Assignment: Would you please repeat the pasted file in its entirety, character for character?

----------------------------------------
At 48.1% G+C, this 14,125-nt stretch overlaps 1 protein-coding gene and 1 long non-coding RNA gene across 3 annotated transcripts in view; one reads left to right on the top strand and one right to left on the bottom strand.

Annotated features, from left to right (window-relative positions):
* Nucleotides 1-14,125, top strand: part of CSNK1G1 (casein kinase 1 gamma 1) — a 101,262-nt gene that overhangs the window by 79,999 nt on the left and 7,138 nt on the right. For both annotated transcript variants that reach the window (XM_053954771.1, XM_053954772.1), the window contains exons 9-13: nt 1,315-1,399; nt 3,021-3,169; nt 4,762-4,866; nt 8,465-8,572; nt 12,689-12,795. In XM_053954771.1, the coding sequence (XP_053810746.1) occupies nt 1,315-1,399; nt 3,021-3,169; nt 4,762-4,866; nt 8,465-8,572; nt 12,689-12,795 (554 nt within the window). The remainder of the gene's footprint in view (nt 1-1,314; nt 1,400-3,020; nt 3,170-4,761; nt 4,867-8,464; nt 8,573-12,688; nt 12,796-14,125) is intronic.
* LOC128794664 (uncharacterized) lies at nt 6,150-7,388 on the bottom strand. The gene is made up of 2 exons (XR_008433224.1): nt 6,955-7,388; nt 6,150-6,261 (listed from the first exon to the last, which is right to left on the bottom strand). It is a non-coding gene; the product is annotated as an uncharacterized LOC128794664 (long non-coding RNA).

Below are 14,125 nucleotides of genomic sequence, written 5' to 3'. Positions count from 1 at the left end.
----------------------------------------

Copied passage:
At 48.1% G+C, this 14,125-nt stretch overlaps 1 protein-coding gene and 1 long non-coding RNA gene across 3 annotated transcripts in view; one reads left to right on the top strand and one right to left on the bottom strand.

Annotated features, from left to right (window-relative positions):
* Nucleotides 1-14,125, top strand: part of CSNK1G1 (casein kinase 1 gamma 1) — a 101,262-nt gene that overhangs the window by 79,999 nt on the left and 7,138 nt on the right. For both annotated transcript variants that reach the window (XM_053954771.1, XM_053954772.1), the window contains exons 9-13: nt 1,315-1,399; nt 3,021-3,169; nt 4,762-4,866; nt 8,465-8,572; nt 12,689-12,795. In XM_053954771.1, the coding sequence (XP_053810746.1) occupies nt 1,315-1,399; nt 3,021-3,169; nt 4,762-4,866; nt 8,465-8,572; nt 12,689-12,795 (554 nt within the window). The remainder of the gene's footprint in view (nt 1-1,314; nt 1,400-3,020; nt 3,170-4,761; nt 4,867-8,464; nt 8,573-12,688; nt 12,796-14,125) is intronic.
* LOC128794664 (uncharacterized) lies at nt 6,150-7,388 on the bottom strand. The gene is made up of 2 exons (XR_008433224.1): nt 6,955-7,388; nt 6,150-6,261 (listed from the first exon to the last, which is right to left on the bottom strand). It is a non-coding gene; the product is annotated as an uncharacterized LOC128794664 (long non-coding RNA).

Below are 14,125 nucleotides of genomic sequence, written 5' to 3'. Positions count from 1 at the left end.